Pot bust gone bad

Sequioa Pearce had to kneel before the Las Vegas police officers who held her at gunpoint in her bedroom Friday night, June 11. The 20-year-old, who was nine months pregnant, could see from the darkened bedroom into the bathroom where her fiancé was reflected in the mirror.

He, too, was being held at gunpoint as officers told him to get on the floor. He met her gaze in the mirror and saw her kneel. She watched him put his hands up. "All right, all right," he said to police, Ms. Pearce recounted later.

She heard a gunshot and screamed. The man she was to marry slid and fell to the floor, blood pouring from a gunshot wound to his face. She saw him breathing before officers rushed her out of the apartment. Trevon Cole, 21, died minutes later.

Officers were serving a pot warrant at the apartment on East Bonanza Road, near Eastern Avenue. The warrant was based on Cole having made three marijuana sales to undercover police, according to Deputy Chief Joseph Lombardo, who oversees Metro's narcotics section.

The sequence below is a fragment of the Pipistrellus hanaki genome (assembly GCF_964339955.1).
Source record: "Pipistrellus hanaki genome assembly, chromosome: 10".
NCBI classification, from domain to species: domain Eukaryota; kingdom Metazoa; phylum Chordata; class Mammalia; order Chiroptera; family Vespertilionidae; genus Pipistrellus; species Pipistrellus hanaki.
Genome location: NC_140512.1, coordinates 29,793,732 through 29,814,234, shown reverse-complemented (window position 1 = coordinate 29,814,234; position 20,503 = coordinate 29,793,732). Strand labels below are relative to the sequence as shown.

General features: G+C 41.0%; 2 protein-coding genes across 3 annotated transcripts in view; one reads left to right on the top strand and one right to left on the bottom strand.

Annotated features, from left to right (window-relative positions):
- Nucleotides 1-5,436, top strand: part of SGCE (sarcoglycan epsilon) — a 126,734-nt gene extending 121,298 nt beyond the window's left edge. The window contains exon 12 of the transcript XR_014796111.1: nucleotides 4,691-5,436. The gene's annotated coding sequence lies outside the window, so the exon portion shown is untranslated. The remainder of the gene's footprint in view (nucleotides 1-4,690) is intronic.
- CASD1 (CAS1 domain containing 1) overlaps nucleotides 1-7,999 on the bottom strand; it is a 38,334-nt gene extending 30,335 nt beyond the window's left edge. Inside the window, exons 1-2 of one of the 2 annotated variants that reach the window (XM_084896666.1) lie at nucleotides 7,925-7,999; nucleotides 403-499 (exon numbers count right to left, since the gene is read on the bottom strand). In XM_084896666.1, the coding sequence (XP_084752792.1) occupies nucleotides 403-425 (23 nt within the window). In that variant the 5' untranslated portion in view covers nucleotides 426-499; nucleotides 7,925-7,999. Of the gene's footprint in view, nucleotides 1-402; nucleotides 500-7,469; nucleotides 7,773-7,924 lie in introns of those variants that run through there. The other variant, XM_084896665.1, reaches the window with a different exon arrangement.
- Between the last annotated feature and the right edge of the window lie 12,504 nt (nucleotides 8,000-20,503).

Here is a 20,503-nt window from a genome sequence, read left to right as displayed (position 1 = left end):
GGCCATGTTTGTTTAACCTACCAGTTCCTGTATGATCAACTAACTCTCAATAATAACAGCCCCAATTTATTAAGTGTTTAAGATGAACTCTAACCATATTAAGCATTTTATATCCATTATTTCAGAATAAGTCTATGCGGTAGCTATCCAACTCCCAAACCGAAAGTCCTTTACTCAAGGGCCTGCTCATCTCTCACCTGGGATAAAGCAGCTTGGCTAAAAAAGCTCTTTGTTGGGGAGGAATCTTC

Police said his killer shot Cole after the suspect made a "furtive movement" toward the cop. Ms. Pearce contends Cole made no movements toward officers, did not have anything in his hands and did not own a weapon.

The officer who shot Cole has been identified as 34-year-old Bryan Yant, a 10-year veteran of the department who has shot two other people. (One survived.)

Something is very wrong here.

No coroner's jury that rubber-stamps this shooting as "justified" is going to explain why the cops are breaking into people's homes at night and holding them at gunpoint -- let alone shooting them -- over selling small amounts of marijuana.

Such arrests can be handled by the undercover officer who makes the "buy," or by a back-up officer waiting nearby.

Why the high-risk, late-night drama?